So it’s always good to be prepared. GVSU Dean DavidMielke, for example, had a nice red rose in his lapel at the luncheon. Parmenter O’Toole partner ChrisKelly wore a stylish suit.
And Muskegon Mayor SteveWarmington brought darn near the whole Muskegon City Commission, plus a few elected and appointed officials.
That’s good, because when the Muskegon SmartZone project won this year’s award, there were plenty of people to high-five.
“Didn’t they do The Wave, too?” one wag joked.
Not quite, but the enthusiasm generated by the announcement of the winner was indicative of the entire partnership, which included the city of Muskegon, GVSU, Parmenter O’Toole, Siemens Corp. and Muskegon Area First. They cheered at the announcement of Muskegon getting a SmartZone. They slapped high-fives at the Siemens plan. And they were all smiles Thursday.
“These people are going to celebrate for a month,” said MikeKirby, who was representing Siemens at the luncheon. “I’ve worked with them on this project and I’ve never seen this type of enthusiasm. They really deserve this.”
The party reportedly started when the Muskegon contingent retired to Bob’s Bar after the luncheon, ostensibly to talk about more economic development issues.
Kirby said the project, with so many different partners, could have fallen apart countless times.
“But it didn’t. They worked hard to get it done,” he said. “And I’ll tell you something else. This would not have gotten done without BirgitKlohs.”
The Right Place Program’s president was instrumental in making sure everyone worked together and that Siemens had all the opportunities in the world to succeed.
“I’ll tell you what, that’s one lady who understands economic development. She looks at the big picture. You guys have got one bright lady here, and you’re lucky to have her.”
Klohs’ counterpart and compatriot at Muskegon Area First, ToddBattle, said he often fields questions about his job function. “People say, ‘So, you’re in economic development. What do you do?’ Well, this is what we do,” Battle said.
Kelly may have summed up the cooperative efforts best when he told the Rotary crowd of the difficulties the partners had to overcome.
“A variety of miracles have occurred over the last four years,” he said, “not the least of which was getting 19 lawyers to agree on something.”
After Warmington asked the Muskegon city commissioners and officials in attendance to stand and be recognized, Kelly, whose firm represents the city, got off the best one-liner of the day.
“Boy, I hope we don’t run into any Open Meetings Act trouble over this.”
- There was no smoking gun, so PeterSecchia is gone. So is Gov. JohnEngler
Coincidence? Maybe. But the former U.S. Ambassador to Italy and chairman of Universal Forest Products Inc. took a seat on the Blue Cross Blue Shield of Michigan Board of Directors to “find out what was going on” and see if his political expertise could be of service.
Apparently the Blues board, which Engler wanted restructured, is working all right. So prior to leaving office, Engler appointed Williamston resident StephenTerry to the Blues board. He replaces Secchia as a representative of retirees over the age of 62.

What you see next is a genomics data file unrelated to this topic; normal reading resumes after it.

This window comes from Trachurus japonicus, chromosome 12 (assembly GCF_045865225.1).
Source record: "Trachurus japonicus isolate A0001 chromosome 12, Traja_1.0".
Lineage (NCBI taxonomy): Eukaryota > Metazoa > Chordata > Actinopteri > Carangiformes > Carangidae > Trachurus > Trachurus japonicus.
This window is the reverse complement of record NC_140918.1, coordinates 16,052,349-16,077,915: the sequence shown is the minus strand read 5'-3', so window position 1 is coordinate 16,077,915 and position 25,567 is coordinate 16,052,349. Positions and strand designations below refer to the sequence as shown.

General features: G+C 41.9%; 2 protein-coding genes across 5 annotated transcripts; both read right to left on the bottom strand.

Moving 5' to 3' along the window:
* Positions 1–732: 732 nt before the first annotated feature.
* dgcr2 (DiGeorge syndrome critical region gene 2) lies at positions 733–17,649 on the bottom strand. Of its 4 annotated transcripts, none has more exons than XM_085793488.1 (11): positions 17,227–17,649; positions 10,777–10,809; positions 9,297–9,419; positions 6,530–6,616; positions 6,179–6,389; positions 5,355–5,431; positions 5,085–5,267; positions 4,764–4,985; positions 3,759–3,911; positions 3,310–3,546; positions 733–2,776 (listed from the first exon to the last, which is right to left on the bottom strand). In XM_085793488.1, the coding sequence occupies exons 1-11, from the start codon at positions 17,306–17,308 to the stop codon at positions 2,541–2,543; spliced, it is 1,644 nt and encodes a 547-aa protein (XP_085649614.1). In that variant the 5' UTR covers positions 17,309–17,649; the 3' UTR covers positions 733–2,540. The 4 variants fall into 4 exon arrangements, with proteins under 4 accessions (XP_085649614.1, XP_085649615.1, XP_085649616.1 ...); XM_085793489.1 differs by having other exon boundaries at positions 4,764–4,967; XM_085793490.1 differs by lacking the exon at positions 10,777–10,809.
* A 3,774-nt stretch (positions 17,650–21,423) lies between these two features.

Terry, a certified public accountant by trade, ostensibly is a better fit because numbers crunching will be required in the coming months. But Secchia’s beloved Michigan State University connection is not lost, as Terry was the assistant vice president of finance at MSU from 1967 to 1998. Terry’s term will end in February 2004.
Secchia, presumably, will spend some time on the home front fighting a casino 30 minutes south of downtown Grand Rapids.
- What’s cookin’ at Grand Rapids Community College? Glad you asked.
The former head of GRCC’s culinary arts program, AndrewRaschid, left in May. Now a replacement has been found in RandySahajdack, who will assume the title of program director for the Hospitality Education Department.
One of his first tasks will be to help coordinate Tuesday’s Grand Culinary Affair, put on by sister publication Grand Rapids Magazine, where the area’s Restaurant of the Year will be revealed as part of the magazine’s annual Dining Awards.
- When a car took out a power transformer in the Ada/Cascade area early last week, it almost took out WOOD TV8’s business news segment, too. The resulting power outage left business anchor AnneSchieber’s vehicle trapped in the garage, held hostage by an electric garage door opener without juice.
Schieber, who is nowhere near the tallest player on WOOD TV8’s team, had to rouse her husband, Assistant Kent County Prosecutor DavidSchieber, for an assist at an ungodly hour.
Husband supplied the strength and wife broke most land speed records to get downtown, arriving moments before Marketwatch hit the airwaves. As they say in TV land, the show went on.
- High-speed ferry service returns to Lake Michigan this spring, when a new Grand Rapids company rolls out a 180-foot catamaran that will make regular runs between St. Joseph and Waukegan, Ill.
LEF Corp. plans to initially offer passenger service on the 350-passenger “Voyager 111”and then put a new car-carrying catamaran into operation in the spring of 2004. The trip across the southern tip of Lake Michigan would take about an hour and 50 minutes, LEF spokeswoman GayleEvans said, cutting about 100 miles off a person’s drive around along the heavily traveled freeways leading to and from Chicago.